They can’t talk about what happened to them – or how much they were paid to go away. As a result it is almost impossible to know exactly how many cases there really are.
The Financial Reporting Council is currently consulting on revisions to the UK’s corporate governance code, and greater transparency on sexual harassment is being proposed.
They are considering including a point about making management boards aware of claims relating to harassment.
In its submission, the shareholder lobby group PIRC is calling for an independent audit trail for harassment cases.
Jan Babiak, a board member of several companies, says all too often top managers have their head in the sand and don’t believe it can happen to on their watch.
She agrees it is good practice for all companies to conduct an audit of how many cases have been reported in their organisation over the past decade – and to make sure the board is kept up to speed.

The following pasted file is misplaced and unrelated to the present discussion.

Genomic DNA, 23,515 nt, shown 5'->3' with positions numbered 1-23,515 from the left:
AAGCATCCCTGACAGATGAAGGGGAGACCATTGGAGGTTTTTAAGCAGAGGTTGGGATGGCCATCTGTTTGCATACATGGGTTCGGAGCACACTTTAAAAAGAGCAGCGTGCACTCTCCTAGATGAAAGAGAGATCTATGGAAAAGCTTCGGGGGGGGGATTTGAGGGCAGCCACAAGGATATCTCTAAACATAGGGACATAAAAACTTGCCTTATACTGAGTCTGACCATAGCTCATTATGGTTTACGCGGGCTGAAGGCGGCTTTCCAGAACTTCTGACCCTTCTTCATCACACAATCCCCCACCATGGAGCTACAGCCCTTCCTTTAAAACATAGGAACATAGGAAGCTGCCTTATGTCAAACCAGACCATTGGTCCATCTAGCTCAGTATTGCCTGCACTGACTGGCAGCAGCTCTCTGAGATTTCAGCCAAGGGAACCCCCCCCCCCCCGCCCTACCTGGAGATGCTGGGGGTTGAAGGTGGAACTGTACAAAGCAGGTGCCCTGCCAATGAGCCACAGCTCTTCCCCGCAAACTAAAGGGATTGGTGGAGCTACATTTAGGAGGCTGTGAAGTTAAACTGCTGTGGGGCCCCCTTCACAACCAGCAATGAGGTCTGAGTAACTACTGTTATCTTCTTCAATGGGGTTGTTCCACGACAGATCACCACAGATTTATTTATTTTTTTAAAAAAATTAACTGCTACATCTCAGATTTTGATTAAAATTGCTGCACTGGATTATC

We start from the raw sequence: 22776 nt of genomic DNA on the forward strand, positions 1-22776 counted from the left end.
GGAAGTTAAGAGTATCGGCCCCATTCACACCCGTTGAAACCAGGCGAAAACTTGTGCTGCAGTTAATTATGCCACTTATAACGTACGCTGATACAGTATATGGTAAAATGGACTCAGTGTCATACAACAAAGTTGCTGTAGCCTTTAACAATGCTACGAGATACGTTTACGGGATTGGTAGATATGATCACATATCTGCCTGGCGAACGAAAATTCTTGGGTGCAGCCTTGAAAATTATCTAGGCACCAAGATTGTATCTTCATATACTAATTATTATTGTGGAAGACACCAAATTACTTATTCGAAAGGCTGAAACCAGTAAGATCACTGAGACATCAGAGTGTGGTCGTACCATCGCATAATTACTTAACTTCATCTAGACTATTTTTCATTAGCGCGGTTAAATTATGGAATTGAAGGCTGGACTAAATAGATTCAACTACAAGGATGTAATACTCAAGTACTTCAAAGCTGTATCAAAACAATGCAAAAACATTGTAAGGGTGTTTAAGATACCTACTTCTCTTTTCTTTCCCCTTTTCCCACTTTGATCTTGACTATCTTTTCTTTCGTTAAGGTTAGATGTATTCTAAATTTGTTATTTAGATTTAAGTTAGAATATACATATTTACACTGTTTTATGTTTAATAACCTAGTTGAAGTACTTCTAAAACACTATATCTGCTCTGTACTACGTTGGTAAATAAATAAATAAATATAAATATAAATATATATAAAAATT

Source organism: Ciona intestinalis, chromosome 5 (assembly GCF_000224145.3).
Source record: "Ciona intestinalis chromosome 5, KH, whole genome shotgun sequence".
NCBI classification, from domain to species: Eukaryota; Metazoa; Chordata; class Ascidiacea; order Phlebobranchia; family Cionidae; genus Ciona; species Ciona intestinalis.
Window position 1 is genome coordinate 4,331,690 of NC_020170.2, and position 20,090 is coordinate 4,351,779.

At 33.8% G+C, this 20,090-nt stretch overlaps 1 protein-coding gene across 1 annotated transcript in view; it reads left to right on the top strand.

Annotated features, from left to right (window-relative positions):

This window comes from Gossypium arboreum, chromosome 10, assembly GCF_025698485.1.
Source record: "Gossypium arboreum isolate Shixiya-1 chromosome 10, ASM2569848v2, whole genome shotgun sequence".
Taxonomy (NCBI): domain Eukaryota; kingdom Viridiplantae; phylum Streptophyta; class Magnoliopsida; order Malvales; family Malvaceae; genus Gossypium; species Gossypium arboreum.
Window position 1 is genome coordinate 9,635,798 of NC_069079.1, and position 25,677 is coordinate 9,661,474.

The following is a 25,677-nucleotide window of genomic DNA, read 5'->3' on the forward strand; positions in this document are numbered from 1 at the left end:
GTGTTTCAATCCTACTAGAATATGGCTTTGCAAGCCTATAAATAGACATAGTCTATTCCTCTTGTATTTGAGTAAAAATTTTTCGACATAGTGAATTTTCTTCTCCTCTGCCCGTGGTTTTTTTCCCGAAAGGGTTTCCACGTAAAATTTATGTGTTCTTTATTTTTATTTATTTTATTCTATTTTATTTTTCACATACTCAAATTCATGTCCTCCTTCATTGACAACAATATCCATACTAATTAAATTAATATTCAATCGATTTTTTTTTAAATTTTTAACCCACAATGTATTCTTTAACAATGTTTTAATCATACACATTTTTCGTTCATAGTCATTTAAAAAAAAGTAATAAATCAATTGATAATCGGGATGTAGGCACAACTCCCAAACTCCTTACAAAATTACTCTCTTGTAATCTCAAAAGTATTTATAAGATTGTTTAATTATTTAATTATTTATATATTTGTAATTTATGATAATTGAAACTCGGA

“If you look at some of these payoffs – some of the big ones are £100,000. In a really big global company that’s immaterial. Those kinds of things can get signed off two or three grades down from management level, so don’t make it to the board.”
Later this year, the Women and Equalities Select Committee will publish the results of its inquiry into sexual harassment in the workplace.
In the words of the chair, Maria Miller MP: “There needs to be a cultural change in the workplace to keep women safe and ensure that cases are dealt with sensitively and fairly.”
This emphasis on a “cultural change” might sound nebulous – but it is cited time and time again as the most effective way companies can get to grips with sexual harassment.
Ingrid Fredeen at Navex Global says it is about executives taking it seriously.